An organic substance released from the tissues of harvested fish as a result of improper temperature control. The condition can be prevented by proper handling and rapid cooling after capture. Histamine concentrations produce food=-poisoning symptoms in humans. Poorly handled mahi mahi, tuna and bluefish are the most commonly implicated species. The condition is also called scombroid poisoning due to its association with the tuna family.


Fish exposed to smoke at gradually increasing temperatures (up to 180 degrees F) over a period of 12 to 18 hours, resulting in coagulation of the protein. The product is cooked through, has a dry texture and crumbles and flakes the same as any cooked fish. The flavor is intensely smoky.


A sensory organ along each side of the head and body of fishes, probably for detecting vibrations, currents and pressure.


A bacterium that can cause the illness listeriosis in humans. Listeria is linked to ready to eat foods that are not further cooked before being eaten, but there is no direct association between listeriosis and consumption of seafoods.


Swordfish or mahi mahi carcasses that have been headed, gutted and tailed, with the belly flaps trimmed.


The central, thick part of a fish fillet, above the belly. Large fillets from fish such as tuna are often called loins.


Indicates that the seafood has been cured in a acidic solution, such as vinegar.


The front and thinnest part of a fillet, around the belly area.


Weight of the product without packing material of glaze.


Refers to salmon that are still in the ocean and are therefore bright and firm. "Ocean-run" is also used by seafood companies to indicate a pack of random-weight products.


Fatty acids found in seafood and other sources. Recent research as found that these fatty acids can have a beneficial effect on the cardiovascular system as well as other aspects of human health.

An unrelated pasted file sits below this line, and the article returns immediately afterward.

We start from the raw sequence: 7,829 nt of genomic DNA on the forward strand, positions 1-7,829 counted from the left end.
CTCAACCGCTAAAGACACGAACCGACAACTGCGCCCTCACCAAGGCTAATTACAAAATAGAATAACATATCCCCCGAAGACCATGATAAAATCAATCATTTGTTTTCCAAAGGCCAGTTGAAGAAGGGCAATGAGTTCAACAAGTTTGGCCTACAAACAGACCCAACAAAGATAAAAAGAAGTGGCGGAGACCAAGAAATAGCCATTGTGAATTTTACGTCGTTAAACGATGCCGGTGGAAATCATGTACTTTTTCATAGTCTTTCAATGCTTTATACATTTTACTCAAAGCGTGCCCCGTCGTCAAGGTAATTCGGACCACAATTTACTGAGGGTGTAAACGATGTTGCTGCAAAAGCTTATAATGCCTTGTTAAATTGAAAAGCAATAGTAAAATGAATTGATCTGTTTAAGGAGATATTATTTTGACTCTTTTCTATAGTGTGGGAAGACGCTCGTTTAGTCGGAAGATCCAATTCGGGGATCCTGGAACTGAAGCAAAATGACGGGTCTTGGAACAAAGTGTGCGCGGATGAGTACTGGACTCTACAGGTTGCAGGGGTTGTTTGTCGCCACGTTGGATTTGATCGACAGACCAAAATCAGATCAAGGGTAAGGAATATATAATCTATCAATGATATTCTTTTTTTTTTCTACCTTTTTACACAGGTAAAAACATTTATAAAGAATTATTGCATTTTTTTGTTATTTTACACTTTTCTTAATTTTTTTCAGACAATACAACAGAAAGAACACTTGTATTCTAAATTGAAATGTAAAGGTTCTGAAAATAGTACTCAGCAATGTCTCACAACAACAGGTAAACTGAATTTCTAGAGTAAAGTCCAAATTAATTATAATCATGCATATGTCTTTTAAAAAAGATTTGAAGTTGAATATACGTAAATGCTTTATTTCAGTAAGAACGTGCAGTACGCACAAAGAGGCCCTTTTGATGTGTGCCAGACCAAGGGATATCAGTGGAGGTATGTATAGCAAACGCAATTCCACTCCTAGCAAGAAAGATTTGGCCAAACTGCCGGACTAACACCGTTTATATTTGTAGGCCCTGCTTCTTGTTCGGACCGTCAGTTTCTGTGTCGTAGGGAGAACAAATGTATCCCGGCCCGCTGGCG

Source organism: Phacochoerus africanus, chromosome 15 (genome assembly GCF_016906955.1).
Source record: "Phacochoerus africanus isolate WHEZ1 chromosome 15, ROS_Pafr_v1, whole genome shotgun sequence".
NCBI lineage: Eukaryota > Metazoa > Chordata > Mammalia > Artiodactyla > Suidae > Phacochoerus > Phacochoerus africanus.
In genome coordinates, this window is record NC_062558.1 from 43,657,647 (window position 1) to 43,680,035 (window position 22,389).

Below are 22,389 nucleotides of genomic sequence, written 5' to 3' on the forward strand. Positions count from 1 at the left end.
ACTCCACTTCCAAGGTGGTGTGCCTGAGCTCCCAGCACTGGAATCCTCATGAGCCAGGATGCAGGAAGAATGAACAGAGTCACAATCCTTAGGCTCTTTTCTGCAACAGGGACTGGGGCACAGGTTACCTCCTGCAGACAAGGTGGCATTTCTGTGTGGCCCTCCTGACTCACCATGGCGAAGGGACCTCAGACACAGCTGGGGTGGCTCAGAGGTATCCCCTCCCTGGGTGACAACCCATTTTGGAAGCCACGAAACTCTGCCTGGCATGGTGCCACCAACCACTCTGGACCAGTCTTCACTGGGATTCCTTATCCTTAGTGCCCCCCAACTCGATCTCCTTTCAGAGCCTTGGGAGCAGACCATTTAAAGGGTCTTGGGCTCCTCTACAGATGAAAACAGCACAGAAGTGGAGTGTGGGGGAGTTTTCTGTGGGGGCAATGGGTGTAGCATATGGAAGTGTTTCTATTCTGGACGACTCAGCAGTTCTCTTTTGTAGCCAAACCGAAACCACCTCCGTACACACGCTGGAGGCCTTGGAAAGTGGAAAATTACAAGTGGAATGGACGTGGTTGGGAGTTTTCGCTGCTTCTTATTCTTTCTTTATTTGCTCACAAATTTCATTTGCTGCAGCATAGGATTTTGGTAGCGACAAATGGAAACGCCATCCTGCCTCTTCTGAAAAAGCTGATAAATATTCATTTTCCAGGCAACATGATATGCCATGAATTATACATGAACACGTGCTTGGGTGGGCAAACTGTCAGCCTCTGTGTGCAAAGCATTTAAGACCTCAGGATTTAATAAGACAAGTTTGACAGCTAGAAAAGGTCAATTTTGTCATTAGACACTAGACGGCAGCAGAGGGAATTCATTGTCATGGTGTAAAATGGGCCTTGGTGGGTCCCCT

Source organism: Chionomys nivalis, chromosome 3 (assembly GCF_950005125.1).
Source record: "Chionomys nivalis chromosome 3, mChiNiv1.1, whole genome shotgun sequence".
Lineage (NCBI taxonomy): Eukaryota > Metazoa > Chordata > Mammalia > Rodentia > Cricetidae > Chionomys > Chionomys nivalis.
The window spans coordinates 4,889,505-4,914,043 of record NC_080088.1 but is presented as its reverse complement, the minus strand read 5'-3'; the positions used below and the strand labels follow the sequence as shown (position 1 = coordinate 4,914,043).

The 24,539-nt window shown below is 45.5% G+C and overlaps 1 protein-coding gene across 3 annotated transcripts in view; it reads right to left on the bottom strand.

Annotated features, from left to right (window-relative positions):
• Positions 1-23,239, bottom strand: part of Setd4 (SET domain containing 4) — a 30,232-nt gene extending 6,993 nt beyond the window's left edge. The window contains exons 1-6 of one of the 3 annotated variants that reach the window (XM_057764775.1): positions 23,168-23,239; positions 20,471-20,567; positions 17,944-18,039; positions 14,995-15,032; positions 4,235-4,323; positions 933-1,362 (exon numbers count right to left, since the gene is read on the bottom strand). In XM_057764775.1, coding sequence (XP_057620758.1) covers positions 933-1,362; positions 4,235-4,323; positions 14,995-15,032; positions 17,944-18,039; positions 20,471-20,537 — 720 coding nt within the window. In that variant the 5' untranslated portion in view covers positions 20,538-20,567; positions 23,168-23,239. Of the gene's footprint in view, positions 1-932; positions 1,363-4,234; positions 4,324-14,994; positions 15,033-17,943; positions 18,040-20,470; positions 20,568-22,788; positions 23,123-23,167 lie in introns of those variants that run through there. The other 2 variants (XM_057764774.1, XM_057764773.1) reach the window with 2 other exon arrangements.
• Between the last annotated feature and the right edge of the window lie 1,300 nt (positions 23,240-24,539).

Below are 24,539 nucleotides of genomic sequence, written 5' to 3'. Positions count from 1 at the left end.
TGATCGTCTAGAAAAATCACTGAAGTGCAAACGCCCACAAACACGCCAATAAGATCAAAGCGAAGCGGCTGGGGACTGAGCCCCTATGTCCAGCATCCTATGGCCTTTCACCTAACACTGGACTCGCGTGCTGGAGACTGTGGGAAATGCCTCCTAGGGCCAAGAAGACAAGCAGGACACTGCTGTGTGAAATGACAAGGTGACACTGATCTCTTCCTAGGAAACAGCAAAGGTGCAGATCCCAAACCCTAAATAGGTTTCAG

Tapeworms (cestodes), flukes (trematodes) or roundworms (nematodes) found in fish flesh. Freezing fish to 0 degrees F for one week or cooking it to temperatures higher than 140 degrees F renders worms harmless. For aesthetic reasons, parasites should be cut out of fish flesh before reaching the consumer.


Peeled, deveined and individually frozen shrimp.


Species living in open sea, as distinguished from benthic species living in association with the bottom.


The membrane lining the belly cavity.


A strip of small bones found along the midline of many fillets; can be removed with "V" or "J" cuts.


The temporary stiffening and rigidity of muscles following death. Prolonged rigor mortis helps to maintain fresh-fish quality, because intense bacterial spoilage does not begin until after rigor mortis, with its high acid levels, has passed. When a fish goes into rigor and how long it stays there varies with species, temperatures and condition of the fish.


Bacteria that causes food poisoning, common to meant, poultry and seafood. Effects are unpleasant but normally not life-threatening. Bacteria are destroyed by proper cooking.


Japanese-style raw fish cut into various forms and served with soy sauce and wasabi mustard for dipping.


The expected amount of time a seafood product remains in high-quality condition for consumption. Variation in shelf life among species is due to composition of the seafood. In general, the higher the fat content, the more prone the product is to spoilage and flavor changes. Protein structure, enzyme action and other chemical actions can also alter flavor, texture and color. Most of these changes are retarded by cold temperatures.


Previously frozen seafood that has been thawed.


A cross-section slice of a fish, usually ½ to 2 inches thick and containing a section of the backbone.


The thin, tapered, tail-end portion of fillets. Cod tails are available as an inexpensive special pack.


An additive, used as a dip that reduces natural drip loss.


A commercial fishing boat that tows baited hooks or lures on lines, catching fish individually.


The lower, or bottom, side of a fish or shellfish.


Vibrios are a group of naturally occurring bacteria, which live primarily in salty coastal waters. Accidental consumption of vibrio bacteria and/or contact through open wounds can cause a variety of illnesses in humans.


Describes the darkened, dulled skin of a salmon as it sexually matures and enters freshwater prior to spawning.


Sharks and swordfish are cut into "wheels" and "center cuts," from which stakes are then cut. This practice is unique to these large species.